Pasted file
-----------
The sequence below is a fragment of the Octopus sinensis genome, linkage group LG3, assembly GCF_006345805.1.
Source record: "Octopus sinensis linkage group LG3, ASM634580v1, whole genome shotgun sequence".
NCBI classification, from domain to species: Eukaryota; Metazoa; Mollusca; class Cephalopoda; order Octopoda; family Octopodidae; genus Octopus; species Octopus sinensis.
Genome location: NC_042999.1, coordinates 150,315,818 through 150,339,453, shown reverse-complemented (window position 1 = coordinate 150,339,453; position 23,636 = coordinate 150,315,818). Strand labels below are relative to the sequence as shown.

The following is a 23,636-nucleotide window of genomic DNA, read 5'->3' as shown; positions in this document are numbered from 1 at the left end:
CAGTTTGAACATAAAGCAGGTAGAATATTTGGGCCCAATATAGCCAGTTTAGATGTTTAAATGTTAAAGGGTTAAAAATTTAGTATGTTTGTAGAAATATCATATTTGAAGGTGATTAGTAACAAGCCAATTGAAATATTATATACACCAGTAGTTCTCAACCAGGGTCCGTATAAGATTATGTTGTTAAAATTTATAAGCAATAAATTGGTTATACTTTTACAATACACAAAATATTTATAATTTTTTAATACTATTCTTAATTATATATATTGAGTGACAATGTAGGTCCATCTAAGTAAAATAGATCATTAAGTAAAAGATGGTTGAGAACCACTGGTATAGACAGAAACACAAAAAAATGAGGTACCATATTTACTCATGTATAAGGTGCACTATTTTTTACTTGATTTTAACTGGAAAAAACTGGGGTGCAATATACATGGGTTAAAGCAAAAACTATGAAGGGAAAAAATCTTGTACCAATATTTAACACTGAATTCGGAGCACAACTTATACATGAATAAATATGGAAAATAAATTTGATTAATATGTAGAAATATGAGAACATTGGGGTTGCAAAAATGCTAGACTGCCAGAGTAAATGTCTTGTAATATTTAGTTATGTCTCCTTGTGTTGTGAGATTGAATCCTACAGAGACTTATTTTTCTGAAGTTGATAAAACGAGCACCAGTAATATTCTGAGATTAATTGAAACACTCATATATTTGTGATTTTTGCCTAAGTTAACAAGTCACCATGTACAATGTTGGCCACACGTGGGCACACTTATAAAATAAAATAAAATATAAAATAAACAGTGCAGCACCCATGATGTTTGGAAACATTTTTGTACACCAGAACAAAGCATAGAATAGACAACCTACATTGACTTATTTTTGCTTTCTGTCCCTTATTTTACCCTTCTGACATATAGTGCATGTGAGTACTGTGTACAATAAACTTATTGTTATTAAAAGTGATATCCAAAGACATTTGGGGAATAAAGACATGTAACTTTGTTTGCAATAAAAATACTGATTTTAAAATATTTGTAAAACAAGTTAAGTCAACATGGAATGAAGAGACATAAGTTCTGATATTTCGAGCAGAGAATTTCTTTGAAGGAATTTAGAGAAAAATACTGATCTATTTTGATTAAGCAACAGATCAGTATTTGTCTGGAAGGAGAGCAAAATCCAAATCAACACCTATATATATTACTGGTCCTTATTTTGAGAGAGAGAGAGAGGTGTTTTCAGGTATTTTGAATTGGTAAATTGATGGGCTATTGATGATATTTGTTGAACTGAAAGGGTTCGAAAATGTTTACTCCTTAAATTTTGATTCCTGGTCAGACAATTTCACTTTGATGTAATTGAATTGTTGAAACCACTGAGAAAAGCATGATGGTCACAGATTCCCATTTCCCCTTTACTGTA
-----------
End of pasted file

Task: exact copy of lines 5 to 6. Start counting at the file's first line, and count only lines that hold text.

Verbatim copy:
The following is a 23,636-nucleotide window of genomic DNA, read 5'->3' as shown; positions in this document are numbered from 1 at the left end:
CAGTTTGAACATAAAGCAGGTAGAATATTTGGGCCCAATATAGCCAGTTTAGATGTTTAAATGTTAAAGGGTTAAAAATTTAGTATGTTTGTAGAAATATCATATTTGAAGGTGATTAGTAACAAGCCAATTGAAATATTATATACACCAGTAGTTCTCAACCAGGGTCCGTATAAGATTATGTTGTTAAAATTTATAAGCAATAAATTGGTTATACTTTTACAATACACAAAATATTTATAATTTTTTAATACTATTCTTAATTATATATATTGAGTGACAATGTAGGTCCATCTAAGTAAAATAGATCATTAAGTAAAAGATGGTTGAGAACCACTGGTATAGACAGAAACACAAAAAAATGAGGTACCATATTTACTCATGTATAAGGTGCACTATTTTTTACTTGATTTTAACTGGAAAAAACTGGGGTGCAATATACATGGGTTAAAGCAAAAACTATGAAGGGAAAAAATCTTGTACCAATATTTAACACTGAATTCGGAGCACAACTTATACATGAATAAATATGGAAAATAAATTTGATTAATATGTAGAAATATGAGAACATTGGGGTTGCAAAAATGCTAGACTGCCAGAGTAAATGTCTTGTAATATTTAGTTATGTCTCCTTGTGTTGTGAGATTGAATCCTACAGAGACTTATTTTTCTGAAGTTGATAAAACGAGCACCAGTAATATTCTGAGATTAATTGAAACACTCATATATTTGTGATTTTTGCCTAAGTTAACAAGTCACCATGTACAATGTTGGCCACACGTGGGCACACTTATAAAATAAAATAAAATATAAAATAAACAGTGCAGCACCCATGATGTTTGGAAACATTTTTGTACACCAGAACAAAGCATAGAATAGACAACCTACATTGACTTATTTTTGCTTTCTGTCCCTTATTTTACCCTTCTGACATATAGTGCATGTGAGTACTGTGTACAATAAACTTATTGTTATTAAAAGTGATATCCAAAGACATTTGGGGAATAAAGACATGTAACTTTGTTTGCAATAAAAATACTGATTTTAAAATATTTGTAAAACAAGTTAAGTCAACATGGAATGAAGAGACATAAGTTCTGATATTTCGAGCAGAGAATTTCTTTGAAGGAATTTAGAGAAAAATACTGATCTATTTTGATTAAGCAACAGATCAGTATTTGTCTGGAAGGAGAGCAAAATCCAAATCAACACCTATATATATTACTGGTCCTTATTTTGAGAGAGAGAGAGAGGTGTTTTCAGGTATTTTGAATTGGTAAATTGATGGGCTATTGATGATATTTGTTGAACTGAAAGGGTTCGAAAATGTTTACTCCTTAAATTTTGATTCCTGGTCAGACAATTTCACTTTGATGTAATTGAATTGTTGAAACCACTGAGAAAAGCATGATGGTCACAGATTCCCATTTCCCCTTTACTGTA